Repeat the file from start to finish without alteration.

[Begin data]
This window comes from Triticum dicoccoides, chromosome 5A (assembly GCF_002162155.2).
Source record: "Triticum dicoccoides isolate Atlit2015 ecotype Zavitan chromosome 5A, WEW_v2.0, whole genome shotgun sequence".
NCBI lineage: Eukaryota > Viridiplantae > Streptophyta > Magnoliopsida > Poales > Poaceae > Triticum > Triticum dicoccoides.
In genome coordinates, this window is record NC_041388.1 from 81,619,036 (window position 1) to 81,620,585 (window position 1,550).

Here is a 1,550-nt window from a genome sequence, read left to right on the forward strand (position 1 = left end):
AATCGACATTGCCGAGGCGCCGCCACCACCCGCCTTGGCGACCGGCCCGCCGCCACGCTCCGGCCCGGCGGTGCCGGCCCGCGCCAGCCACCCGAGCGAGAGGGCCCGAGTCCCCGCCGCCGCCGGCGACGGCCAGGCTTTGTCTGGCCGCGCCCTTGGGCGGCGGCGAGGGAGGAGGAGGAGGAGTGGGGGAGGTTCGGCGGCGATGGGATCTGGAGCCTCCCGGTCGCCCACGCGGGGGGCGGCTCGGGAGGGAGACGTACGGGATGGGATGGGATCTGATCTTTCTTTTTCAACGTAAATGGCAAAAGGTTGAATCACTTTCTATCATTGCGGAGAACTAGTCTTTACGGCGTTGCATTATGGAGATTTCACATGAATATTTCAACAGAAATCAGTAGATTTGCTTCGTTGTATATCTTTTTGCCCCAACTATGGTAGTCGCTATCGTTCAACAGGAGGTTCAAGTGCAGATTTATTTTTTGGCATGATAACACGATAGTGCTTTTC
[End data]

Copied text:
This window comes from Triticum dicoccoides, chromosome 5A (assembly GCF_002162155.2).
Source record: "Triticum dicoccoides isolate Atlit2015 ecotype Zavitan chromosome 5A, WEW_v2.0, whole genome shotgun sequence".
NCBI lineage: Eukaryota > Viridiplantae > Streptophyta > Magnoliopsida > Poales > Poaceae > Triticum > Triticum dicoccoides.
In genome coordinates, this window is record NC_041388.1 from 81,619,036 (window position 1) to 81,620,585 (window position 1,550).

Here is a 1,550-nt window from a genome sequence, read left to right on the forward strand (position 1 = left end):
AATCGACATTGCCGAGGCGCCGCCACCACCCGCCTTGGCGACCGGCCCGCCGCCACGCTCCGGCCCGGCGGTGCCGGCCCGCGCCAGCCACCCGAGCGAGAGGGCCCGAGTCCCCGCCGCCGCCGGCGACGGCCAGGCTTTGTCTGGCCGCGCCCTTGGGCGGCGGCGAGGGAGGAGGAGGAGGAGTGGGGGAGGTTCGGCGGCGATGGGATCTGGAGCCTCCCGGTCGCCCACGCGGGGGGCGGCTCGGGAGGGAGACGTACGGGATGGGATGGGATCTGATCTTTCTTTTTCAACGTAAATGGCAAAAGGTTGAATCACTTTCTATCATTGCGGAGAACTAGTCTTTACGGCGTTGCATTATGGAGATTTCACATGAATATTTCAACAGAAATCAGTAGATTTGCTTCGTTGTATATCTTTTTGCCCCAACTATGGTAGTCGCTATCGTTCAACAGGAGGTTCAAGTGCAGATTTATTTTTTGGCATGATAACACGATAGTGCTTTTC